What happens when carbon markets are linked, and when they are expanded to include offsetting credits such as those of the CDM and other flexibility instruments is that transparency and thus accountability is sometimes lost. Treating all emissions and emissions reductions as equivalent is also both scientifically and ethically problematic (Spash 2010). It makes no sense for example to make emissions from aviation, which is the domain of the global rich, equivalent to the mitigation efforts of subsistence farmers battling drought, disease and poverty (Aldred 2016; Shue 1993).
The realist might argue that these problems simply cannot be solved with any brand of idealism, or by appealing to abstract conceptions of rights or justice. However, the alternative is to exclude ethical considerations entirely. As Shue notes, failure to even ask the question ‘who’s in? who’s out?’ over time and space sets up a default method of setting up the policy questions that is full of arbitrary exclusions but which neglects to consider the fact that harms to future people cannot be compensated for (Shue 2006, 711).
The atmospheric ‘sink’ is a finite resource that we share with future people, whose interests and basic needs, we can assume, will be the same as ours. While it is tempting from a political perspective to set a target for reducing emissions based on what is feasible or affordable now in individual countries, to do so would likely be ineffective, since it is cumulative global emissions that increase the risk of dangerous climate change (Anderson and Bows 2008, 2011). Targets based on an permissible temperature increase also fail to communicate the inconvenient truth that since emissions are still rising, the global carbon budget is likely to be exhausted even sooner.
If the international community is serious about backing up any limit to global warming with credible but fair policies, then scenarios will have to be developed that explicitly construct pathways for developing countries to grow, peak and then reduce their emissions alongside radical cuts in emissions by Annex I countries (Rockström et al. 2017). If global emissions are assumed to peak and then reduce from about 35 GtCO2/yr in 2020, this implies that anthropogenic carbon emissions need to be roughly halving every decade from then onwards (Rockström et al. 2017). These are staggering emissions reductions, that do not even take into account the fact that the remaining budget needs to be shared equitably with developing countries and future generations.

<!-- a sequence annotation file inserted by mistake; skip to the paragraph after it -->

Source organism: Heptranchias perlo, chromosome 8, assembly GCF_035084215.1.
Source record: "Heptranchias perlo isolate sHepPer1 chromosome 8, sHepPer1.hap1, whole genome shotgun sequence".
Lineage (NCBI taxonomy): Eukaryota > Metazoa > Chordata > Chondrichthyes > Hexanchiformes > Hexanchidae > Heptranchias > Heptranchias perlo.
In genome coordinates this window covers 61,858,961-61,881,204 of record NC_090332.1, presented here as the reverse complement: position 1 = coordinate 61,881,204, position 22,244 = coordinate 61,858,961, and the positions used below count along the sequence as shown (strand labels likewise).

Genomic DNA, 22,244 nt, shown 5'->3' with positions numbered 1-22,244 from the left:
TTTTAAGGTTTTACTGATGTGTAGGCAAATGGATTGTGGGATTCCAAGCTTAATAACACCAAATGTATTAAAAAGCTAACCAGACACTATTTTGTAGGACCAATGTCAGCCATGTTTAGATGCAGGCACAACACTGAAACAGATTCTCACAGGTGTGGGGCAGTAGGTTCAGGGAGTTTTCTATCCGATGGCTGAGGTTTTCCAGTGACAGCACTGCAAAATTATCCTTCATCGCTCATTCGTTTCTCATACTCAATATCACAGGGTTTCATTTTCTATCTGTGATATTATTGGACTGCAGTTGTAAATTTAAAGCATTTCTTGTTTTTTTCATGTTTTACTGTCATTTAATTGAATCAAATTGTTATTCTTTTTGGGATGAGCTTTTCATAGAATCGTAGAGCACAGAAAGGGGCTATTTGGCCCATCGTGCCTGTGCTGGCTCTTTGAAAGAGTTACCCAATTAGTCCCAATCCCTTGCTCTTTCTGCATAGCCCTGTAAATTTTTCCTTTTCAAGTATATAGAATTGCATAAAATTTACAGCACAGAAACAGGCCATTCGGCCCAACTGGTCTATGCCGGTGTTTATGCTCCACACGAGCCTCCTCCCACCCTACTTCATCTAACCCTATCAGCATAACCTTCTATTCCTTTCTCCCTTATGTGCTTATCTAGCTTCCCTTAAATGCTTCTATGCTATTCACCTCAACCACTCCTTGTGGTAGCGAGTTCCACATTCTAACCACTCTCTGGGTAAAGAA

Of course, a global tax on emissions could achieve the goal of setting a price on carbon that reflects the true social costs of climate harms now and into the future, but there is no institution in place to collect and redistribute tax revenues at a global level. Large wealth transfers from the global North to South are also likely to be resisted by many wealthier nations. It will be left therefore to states that are committed to mitigation policies to negotiate economic instruments and policies which devalue commercial propositions based on fossil energy. One remaining option is to work gradually towards a global price on carbon (Helm 2013; Stern 2007; Stern 2011) by forming ‘carbon clubs’ and setting border taxes on imports to account for the consumption of carbon-intensive products at home that are manufactured abroad (Nordhaus 2015).
It is possible of course that this analysis is overly pessimistic, and that there is still potential for international climate agreements to shape a radical mitigation policy in time to achieve the Paris Agreement goals and without the world’s second largest emitter, the US. Yet even if this takes place, for any future agreement to be scientifically relevant to the task of meeting a 2 degree target, it must devise a mechanism to abide and enforce a global cap, and distribute the remaining budget fairly. This implies an effort to shape the likely policy instruments, especially carbon trading, so that they achieve the goals of fairness and efficiency together.
 Strictly speaking the US never ratified the Kyoto Protocol: Canada did but then withdrew later.
 This would have the effect of dramatically reducing the allowances available to installations that are required to have them to cover their emissions, and it would raise the cost of purchasing remaining allowances (Kollmuss and Lazarus 2010). It would socialise some of the transition costs (because citizens would not get a return on their investment) but leave consumers and citizens somewhat in control of the timing of structural change. Fanciful though this might appear, there is a tendency among climate activists to underestimate the potential of carbon markets for delivering environmental justice. The complexities of setting up such a regime are also somewhat offset by the power, speed and reach of digital technologies.
 the only year since the base year of 1990 to report a global emissions reduction is 2008, when economies around the world ground to a halt in the grip of a global recession. That decrease only amounted to 1% and only for one year. Overall, since 1990 global emissions have risen by 57% and show no signs of abating yet.